Electric Vehicles Roar Through Westport — Very, Very Quietly

Electric cars are a quiet revolution — quiet as in “people still don’t talk a lot about them,” and quiet as in “you really can’t hear them, because their engines don’t make noise.”

But electric cars are slowly gaining steam (ho ho) in Westport. And Robin Tauck is one of their biggest advocates.

Robin Tauck, with her Tesla battery charging cord. She drives back and forth to New York often, she says, with "no range anxiety."

Robin Tauck, with her Tesla battery charging cord. She drives back and forth to New York often, she says, with “no range anxiety.”

A member of the family that founded Tauck Tours (now Tauck World Discovery), a Tesla owner for 2 yeears and an active member of the Westport Electric Car Club, the longtime Westporter does whatever  she can to spread the word about the many advantages of electric vehicles.

Tomorrow (Sunday, April 21), she’ll take part in the NYC CO2 Rally, a ride around Manhattan.

And next Saturday — April 27 — she joins 20 or so other drivers for Westport’s 1st-ever Electric Car Rally.

The 40-mile event begins at 9 a.m. at the eastbound Saugatuck train station. (Fun fact: that’s where railroad parking pass holders get special parking privileges and free charging.)

Rally vehicles will include Teslas, Nissan Leafs, Chevy Volts, Fisker Karmas, Mitsubishi i-MiEVs and Smart Car EVs and more. The first electric cars in America will be there too: a 1907 Columbia built in Hartford, and a 1910 Broc Electric Car, courtesy of Dragone Classic Motorcars of Westport.

(Fun fact #2: Electric cars were popular in the late 19th and early 20th centuries, prior to advances in internal combustion engine technology and the mass production of cheaper gasoline vehicles.)

The time-speed-distance rally will include a “pit stop” at 11:30 a.m., for the Fairfield Earth Day Celebration at Fairfield Warde High School.

The rally concludes at 1 p.m. back at the train station, for public viewing and awards. Then it’s off to the Blu Parrot, where everyone can enjoy sliders and music.

At most road rallies, you wouldn’t hear music over the roar of engines.

That won’t be a problem at Westport’s 1st Electric Vehicle Rally, for sure.

(To enter a “plug-in” car — partial or fully electric — email jshuck@optonline.net. For more information, click here.)

9 responses to “Electric Vehicles Roar Through Westport — Very, Very Quietly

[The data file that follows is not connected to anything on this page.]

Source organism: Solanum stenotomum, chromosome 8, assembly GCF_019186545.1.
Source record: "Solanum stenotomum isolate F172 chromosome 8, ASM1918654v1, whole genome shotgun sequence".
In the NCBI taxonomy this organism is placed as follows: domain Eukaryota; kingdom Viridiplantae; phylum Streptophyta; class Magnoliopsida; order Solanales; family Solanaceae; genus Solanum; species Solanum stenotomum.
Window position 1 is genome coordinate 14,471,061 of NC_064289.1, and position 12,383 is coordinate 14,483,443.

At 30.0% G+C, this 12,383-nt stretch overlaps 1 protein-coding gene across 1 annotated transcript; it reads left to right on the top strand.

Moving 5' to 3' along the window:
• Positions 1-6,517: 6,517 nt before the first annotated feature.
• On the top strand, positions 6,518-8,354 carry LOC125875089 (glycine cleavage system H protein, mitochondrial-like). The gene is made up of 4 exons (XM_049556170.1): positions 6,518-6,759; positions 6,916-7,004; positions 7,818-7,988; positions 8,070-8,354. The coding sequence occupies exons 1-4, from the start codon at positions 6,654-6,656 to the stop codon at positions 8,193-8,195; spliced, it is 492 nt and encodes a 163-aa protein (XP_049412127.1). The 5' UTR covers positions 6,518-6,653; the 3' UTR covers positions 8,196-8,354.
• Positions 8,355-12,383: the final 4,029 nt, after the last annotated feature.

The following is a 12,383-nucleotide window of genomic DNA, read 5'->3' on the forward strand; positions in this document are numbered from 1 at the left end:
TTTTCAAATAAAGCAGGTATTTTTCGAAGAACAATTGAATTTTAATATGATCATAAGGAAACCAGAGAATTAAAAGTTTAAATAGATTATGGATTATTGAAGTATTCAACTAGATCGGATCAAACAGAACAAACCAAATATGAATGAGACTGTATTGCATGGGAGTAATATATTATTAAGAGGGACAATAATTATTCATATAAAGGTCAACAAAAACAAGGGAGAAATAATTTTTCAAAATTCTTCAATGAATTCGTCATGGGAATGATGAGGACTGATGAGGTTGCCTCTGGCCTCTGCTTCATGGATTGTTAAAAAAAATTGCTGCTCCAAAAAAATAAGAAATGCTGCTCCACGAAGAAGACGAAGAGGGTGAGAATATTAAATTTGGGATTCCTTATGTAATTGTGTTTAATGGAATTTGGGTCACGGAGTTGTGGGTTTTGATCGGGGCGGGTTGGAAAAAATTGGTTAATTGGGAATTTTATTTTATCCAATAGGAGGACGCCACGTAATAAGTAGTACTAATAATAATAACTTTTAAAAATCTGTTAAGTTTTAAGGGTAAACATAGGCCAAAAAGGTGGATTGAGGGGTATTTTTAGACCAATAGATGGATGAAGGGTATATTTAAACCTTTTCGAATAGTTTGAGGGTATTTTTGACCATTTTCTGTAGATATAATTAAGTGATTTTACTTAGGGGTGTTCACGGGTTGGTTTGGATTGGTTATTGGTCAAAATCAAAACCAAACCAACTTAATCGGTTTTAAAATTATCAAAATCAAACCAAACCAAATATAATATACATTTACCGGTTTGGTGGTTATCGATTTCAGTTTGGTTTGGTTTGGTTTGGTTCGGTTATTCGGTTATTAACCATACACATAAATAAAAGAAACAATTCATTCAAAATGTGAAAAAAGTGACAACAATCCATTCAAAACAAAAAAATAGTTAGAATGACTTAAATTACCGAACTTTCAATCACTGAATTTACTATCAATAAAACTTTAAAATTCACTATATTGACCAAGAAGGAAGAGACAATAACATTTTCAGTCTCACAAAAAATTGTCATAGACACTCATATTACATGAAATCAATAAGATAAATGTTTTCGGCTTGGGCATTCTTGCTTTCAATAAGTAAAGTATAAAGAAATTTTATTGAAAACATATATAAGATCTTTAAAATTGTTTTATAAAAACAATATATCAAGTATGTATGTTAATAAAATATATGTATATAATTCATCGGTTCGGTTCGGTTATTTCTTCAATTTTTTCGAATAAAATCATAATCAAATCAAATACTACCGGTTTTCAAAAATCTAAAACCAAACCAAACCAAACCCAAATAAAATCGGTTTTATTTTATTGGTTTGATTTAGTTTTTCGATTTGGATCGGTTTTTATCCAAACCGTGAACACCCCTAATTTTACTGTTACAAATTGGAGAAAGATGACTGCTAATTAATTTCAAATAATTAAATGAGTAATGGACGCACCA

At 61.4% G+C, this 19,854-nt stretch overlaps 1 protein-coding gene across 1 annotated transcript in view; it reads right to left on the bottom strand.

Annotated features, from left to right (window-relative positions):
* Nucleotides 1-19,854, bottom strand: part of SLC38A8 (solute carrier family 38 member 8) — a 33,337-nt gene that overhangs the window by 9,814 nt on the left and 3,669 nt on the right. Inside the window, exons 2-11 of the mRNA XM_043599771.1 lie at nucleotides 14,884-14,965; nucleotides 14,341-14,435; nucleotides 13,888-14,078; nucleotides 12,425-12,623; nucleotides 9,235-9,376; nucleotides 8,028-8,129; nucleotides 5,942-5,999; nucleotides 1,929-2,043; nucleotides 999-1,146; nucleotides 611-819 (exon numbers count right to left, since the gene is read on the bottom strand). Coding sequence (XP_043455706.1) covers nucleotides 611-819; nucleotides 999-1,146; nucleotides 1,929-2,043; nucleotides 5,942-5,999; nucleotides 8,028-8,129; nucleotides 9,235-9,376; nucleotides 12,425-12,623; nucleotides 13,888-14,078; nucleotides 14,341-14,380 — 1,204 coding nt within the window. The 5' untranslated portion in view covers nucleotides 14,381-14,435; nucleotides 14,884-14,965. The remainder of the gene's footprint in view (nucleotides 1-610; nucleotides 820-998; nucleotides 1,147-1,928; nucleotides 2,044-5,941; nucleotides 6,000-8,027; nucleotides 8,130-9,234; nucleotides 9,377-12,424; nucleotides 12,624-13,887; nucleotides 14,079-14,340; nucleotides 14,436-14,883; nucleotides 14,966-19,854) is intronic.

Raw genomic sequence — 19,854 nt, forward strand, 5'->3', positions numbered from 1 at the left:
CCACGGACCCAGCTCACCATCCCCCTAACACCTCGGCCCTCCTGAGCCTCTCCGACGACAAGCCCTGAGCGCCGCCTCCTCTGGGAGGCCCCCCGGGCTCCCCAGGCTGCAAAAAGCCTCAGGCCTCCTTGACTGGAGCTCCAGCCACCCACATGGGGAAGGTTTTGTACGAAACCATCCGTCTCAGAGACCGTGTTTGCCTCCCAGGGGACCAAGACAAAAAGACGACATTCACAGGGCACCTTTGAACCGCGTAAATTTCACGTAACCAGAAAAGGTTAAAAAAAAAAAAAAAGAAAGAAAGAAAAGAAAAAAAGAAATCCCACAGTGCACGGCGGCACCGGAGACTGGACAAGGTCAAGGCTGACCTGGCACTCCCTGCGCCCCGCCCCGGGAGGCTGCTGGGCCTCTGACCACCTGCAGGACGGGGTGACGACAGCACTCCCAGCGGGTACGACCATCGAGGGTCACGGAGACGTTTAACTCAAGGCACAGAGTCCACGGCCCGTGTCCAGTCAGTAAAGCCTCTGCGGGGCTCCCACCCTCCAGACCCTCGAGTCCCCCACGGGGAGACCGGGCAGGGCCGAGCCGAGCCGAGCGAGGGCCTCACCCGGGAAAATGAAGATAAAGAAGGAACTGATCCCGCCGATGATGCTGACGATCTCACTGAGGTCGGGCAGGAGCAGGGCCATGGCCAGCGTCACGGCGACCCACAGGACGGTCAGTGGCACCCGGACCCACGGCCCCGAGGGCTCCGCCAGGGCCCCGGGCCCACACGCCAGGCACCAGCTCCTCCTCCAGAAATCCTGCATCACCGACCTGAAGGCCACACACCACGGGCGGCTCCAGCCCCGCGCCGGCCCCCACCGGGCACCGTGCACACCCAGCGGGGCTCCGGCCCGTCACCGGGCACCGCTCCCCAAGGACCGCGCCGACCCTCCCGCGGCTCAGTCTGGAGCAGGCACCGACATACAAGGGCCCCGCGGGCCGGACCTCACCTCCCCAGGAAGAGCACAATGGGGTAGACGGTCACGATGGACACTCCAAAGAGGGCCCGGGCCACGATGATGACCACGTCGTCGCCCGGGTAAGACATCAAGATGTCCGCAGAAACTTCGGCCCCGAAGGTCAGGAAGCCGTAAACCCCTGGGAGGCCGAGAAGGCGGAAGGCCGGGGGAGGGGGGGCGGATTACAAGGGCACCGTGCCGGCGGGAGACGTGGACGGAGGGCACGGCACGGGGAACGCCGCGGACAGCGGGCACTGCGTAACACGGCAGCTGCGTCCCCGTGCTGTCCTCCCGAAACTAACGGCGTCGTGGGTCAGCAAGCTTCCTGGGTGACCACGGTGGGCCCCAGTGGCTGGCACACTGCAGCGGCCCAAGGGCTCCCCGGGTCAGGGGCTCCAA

• It is pretty funny – things that people think are “green” because turn out not to be quite so green when you include all of the non-obvious pieces. Sort of like the the paper versus plastic grocery bag discussion. Or let’s kill nasty polluting coal fired electricity generation and replace it with nice clean gas…except now the Sierra Club doesn’t like gas either http://content.sierraclub.org/naturalgas/ . Ooops.

  1. Love the effort, but some of these Westporters who own the fancy electric cars and tout green energy are only assuaging their guilt by offsetting their carbon footprint …given the size of their homes which require a ton of electricity, gas or oil! Ahhhh..the irony.

  2. David Stalling

    Jerry: I agree that most all choices have consequences, but I think it’s good for people to examine the impacts of various options and make informed decisions.

    In regions that rely mostly on coal-fired electricity generation, the overall cumulative environmental impacts can be as high with electric cars as with gas cars. However, in regions that produce electricity via hydroelectric and natural gas, the overall impacts can be significantly lower with electric cars, particularly in regards to C02 emissions. The extraction and use of natural gas certainly has some consequences, but more and more energy companies are developing more efficient and responsible ways to extract and produce energy while minimizing impacts. I think as our nation works to reduce our use and dependence on fossil fuels we will continue developing better, cleaner ways to produce electricity.

    All in all, in many parts of the country (including the East Coast) electric cars have far less overall impacts on the environment and will help reduce emissions of C02 and other greenhouse gases.

    At least people are trying, and that seems like a good thing.

  3. These cars are rolling toxic waste dumps.

  4. I don’t think it’s got anything to do with “greenness”. At $100,000 a pop it’s more like…”I’ve got one and you, the unwashed masses,
    don’t.”

  5. Filthy, rich hypocrites!